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[The European prospective investigation about cancer and nutrition (EPIC)]
Rev Esp Salud Publica. 2004 Mar-Apr;78(2):167-76
Publication Type
Carlos A González
Carmen Navarro
Carmen Martínez
José R Quirós
Miren Dorronsoro
Aurelio Barricarte
María José Tormo
Antonio Agudo
María Dolores Chirlaque
Pilar Amiano
Eva Ardanaz
Guillem Pera
María José Sánchez
Antonio Berenguer
Author Affiliation
Servicio de Epidemiología y Registro del Cáncer Institut Català d'Oncologia (ICO) Av. Gran Vía s/n, km 2,7, 08907 L'Hospitalet, Barcelona.
Rev Esp Salud Publica. 2004 Mar-Apr;78(2):167-76
Publication Type
Comparative Study
Dietary Fats - adverse effects
Dietary Fiber
English Abstract
Food Habits
Middle Aged
Neoplasms - epidemiology - prevention & control
Prospective Studies
Research Support, Non-U.S. Gov't
Risk factors
EPIC is a prospective multi-center study coordinated by the International Agency for Research on Cancer (IARC) operating under the WHO which commenced in 1993 with the collecting of data and blood samples at twenty-three centers in ten European countries (Germany, Denmark, Spain, France, Greece, the Netherlands, Italy, Norway, the United Kingdom and Sweden). In Spain, this study was conducted in five geographic areas (Asturias, Granada, Guipuzcoa, Murcia and Navarre). This study included a total of 519,978 individuals (366,521 of whom were females), blood samples for laboratory analysis being available for a total of 385,719 of these individuals. To date, a total of 24,195 incident cancer cases have been identified. The results of the food intake comparison among the twenty-three European centers were published in 2002, in a European Nutrition journal supplement. The initial EPIC results concerning the relationship between diet and cancer show the intake of fiber, fruits and vegetables to have an effect on protect against colon and rectal cancer, the intake of fruits to have an effect on protect against lung cancer and the intake of fruits and vegetables on the upper digestive tract, whilst a high intake of fruits and vegetables has been shown to have no effect on prostate cancer. Using a seven-day diary for evaluating saturated fat intake, a high intake of saturated fats has been shown to increase the risk of breast cancer.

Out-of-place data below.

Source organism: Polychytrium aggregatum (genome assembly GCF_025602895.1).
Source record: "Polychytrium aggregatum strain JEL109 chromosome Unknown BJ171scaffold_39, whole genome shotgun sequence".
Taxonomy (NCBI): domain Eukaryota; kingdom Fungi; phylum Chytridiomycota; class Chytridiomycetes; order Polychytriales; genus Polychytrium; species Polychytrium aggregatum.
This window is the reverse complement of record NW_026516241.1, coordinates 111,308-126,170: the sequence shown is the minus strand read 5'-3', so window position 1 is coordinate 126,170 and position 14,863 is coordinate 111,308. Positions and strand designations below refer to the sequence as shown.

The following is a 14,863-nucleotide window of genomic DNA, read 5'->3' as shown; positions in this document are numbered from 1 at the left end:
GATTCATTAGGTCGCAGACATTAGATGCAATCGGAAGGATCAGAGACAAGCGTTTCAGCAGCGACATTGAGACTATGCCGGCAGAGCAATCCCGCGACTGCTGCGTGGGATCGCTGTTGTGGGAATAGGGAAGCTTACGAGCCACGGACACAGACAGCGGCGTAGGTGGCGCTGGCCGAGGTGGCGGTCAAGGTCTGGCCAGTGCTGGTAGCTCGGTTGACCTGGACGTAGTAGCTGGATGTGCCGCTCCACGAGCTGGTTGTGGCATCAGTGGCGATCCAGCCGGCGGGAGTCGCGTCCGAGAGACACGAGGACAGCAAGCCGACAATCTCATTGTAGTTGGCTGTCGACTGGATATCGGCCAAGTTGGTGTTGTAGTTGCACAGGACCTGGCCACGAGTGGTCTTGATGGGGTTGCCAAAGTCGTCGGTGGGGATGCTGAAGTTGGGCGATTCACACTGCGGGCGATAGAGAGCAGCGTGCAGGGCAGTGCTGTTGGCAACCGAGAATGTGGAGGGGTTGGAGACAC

PubMed ID
15199795 View in PubMed
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